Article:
CDC advises retail employees: Don't argue with anti-maskers

The Centers for Disease Control issued advice to retail employees on the frontlines of the coronavirus pandemic: Don’t argue with customers who refuse to wear face masks.

On Monday, the government health agency addressed employees of department stores, grocery stores, gas stations and restaurants who face angry customers refusing to wear masks, a growing problem since the CDC recommended face coverings to fight COVID-19 and more than half of U.S. states imposed mask mandates.

Leading the mask resistance are people who doubt health advice from the CDC and who claim that masks cause low blood oxygen. These beliefs have been routinely debunked by doctors — in June, Yahoo Life medical contributor Dr. Dara Kass called such arguments "unfounded by science."

Nonetheless, some frustrated by mask mandates turned to violence this summer when asked to comply at retail stores: A Sesame Place employee in Philadelphia was punched in the face, eight Trader Joe’s employees were injured when two customers in New York threw a chair into the storefront window and a Dollar Tree security guard in Michigan was fatally shot (in August, Dollar Tree Inc. reversed its mask policy to "request" that customers wear masks where local laws apply).

Some of those caught in public anti-mask meltdowns at Walmart, Target and Costco seem to fall under what social media refers to as a “Karen” (or “Ken”) — a pejorative for an entitled white person who puts their own safety ahead of others, often actively endangering others in the process.

While a growing number of individuals consider masks a violation of freedom, experts have continually presented research showing that masks not only protect others from respiratory droplets but provide protection to the wearer as well. One study suggested that wearing masks could reduce the number of COVID-19 cases by 80 percent.

Still, the new CDC advice outlines how retail workers can limit violence (threats or verbal and physical assault) when enforcing face coverings and social distancing at work. Among the dos and don’ts: “Don’t argue with a customer if they make threats or become violent” (and if necessary, retreat to a safe area such as a room that locks from the inside) and “Don’t attempt to force anyone who appears upset or violent to follow COVID-19 prevention policies.”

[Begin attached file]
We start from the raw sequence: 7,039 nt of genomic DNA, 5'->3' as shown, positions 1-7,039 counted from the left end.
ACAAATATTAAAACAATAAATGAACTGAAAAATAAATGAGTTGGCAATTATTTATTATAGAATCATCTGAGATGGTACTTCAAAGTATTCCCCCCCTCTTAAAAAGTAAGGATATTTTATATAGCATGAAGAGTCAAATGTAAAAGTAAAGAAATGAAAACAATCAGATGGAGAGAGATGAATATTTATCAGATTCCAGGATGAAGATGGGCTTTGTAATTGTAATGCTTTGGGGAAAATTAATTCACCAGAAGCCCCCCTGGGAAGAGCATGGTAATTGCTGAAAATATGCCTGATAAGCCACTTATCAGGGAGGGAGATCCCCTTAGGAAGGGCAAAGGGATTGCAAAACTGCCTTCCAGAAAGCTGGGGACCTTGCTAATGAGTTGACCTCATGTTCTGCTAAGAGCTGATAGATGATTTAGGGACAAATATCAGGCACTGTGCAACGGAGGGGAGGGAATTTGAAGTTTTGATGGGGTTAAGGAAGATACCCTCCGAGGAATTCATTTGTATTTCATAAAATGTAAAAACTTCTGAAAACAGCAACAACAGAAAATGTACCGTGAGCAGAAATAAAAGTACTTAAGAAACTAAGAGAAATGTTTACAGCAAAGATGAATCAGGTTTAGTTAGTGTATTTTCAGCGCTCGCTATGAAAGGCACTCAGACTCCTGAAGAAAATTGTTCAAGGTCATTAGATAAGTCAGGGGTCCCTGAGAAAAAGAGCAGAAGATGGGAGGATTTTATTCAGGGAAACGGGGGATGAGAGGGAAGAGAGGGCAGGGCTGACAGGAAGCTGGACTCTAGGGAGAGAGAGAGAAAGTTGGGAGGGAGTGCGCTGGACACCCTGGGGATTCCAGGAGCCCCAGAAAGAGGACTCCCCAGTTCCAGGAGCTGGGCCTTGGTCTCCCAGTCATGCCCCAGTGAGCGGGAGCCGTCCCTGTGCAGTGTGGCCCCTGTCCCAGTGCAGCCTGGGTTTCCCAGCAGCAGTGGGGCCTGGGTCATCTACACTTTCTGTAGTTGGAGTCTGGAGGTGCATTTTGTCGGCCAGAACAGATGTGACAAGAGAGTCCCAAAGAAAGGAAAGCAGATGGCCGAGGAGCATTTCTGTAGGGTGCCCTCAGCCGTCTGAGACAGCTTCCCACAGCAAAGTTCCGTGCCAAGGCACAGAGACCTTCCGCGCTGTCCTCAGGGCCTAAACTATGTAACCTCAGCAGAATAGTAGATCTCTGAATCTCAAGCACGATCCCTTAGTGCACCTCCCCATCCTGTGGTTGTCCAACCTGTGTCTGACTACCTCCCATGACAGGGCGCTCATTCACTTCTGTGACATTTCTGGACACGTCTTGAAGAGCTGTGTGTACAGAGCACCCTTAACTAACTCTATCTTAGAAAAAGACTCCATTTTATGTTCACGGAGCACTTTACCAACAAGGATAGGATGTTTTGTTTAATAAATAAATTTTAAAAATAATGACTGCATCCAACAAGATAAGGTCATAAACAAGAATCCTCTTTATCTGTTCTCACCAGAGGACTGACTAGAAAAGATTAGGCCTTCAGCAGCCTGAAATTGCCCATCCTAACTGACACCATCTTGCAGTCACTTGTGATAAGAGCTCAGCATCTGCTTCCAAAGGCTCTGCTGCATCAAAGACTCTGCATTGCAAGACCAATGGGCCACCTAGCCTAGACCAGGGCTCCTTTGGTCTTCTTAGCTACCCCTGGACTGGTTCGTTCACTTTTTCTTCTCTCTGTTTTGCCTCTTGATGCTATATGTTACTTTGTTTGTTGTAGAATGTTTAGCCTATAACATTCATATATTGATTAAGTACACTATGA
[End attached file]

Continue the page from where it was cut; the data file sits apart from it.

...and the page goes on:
Other steps are to install security systems like panic buttons, cameras or alarms and establish a response system like calling a manager, security or 911 if a situation escalates.

According to Los Angeles psychotherapist Bethany Marshall, the agency might classify mask wars as a public health crisis or associated health threat to COVID-19, as it does mental health. Its mission statement is to “protect America from health, safety and security threats, both foreign and in the U.S.” and says it “conducts critical science and provides health information that protects our nation against expensive and dangerous health threats, and responds when these arise.”

But whether the advice will somehow encourage “Karens” to break the rules needs more examination. “It’s hard to know whether de-escalating tension between the two parties helps or hurts compliance,” she says. “The guidance seems to say: Uphold the rules but don’t intervene.”

She adds: “And if it’s not the job of employees to enforce the rules, what is the second line of defense?”

For the latest coronavirus news and updates, follow along at According to experts, people over 60 and those who are immunocompromised continue to be the most at risk. If you have questions, please reference the CDC’s and WHO’s resource guides.

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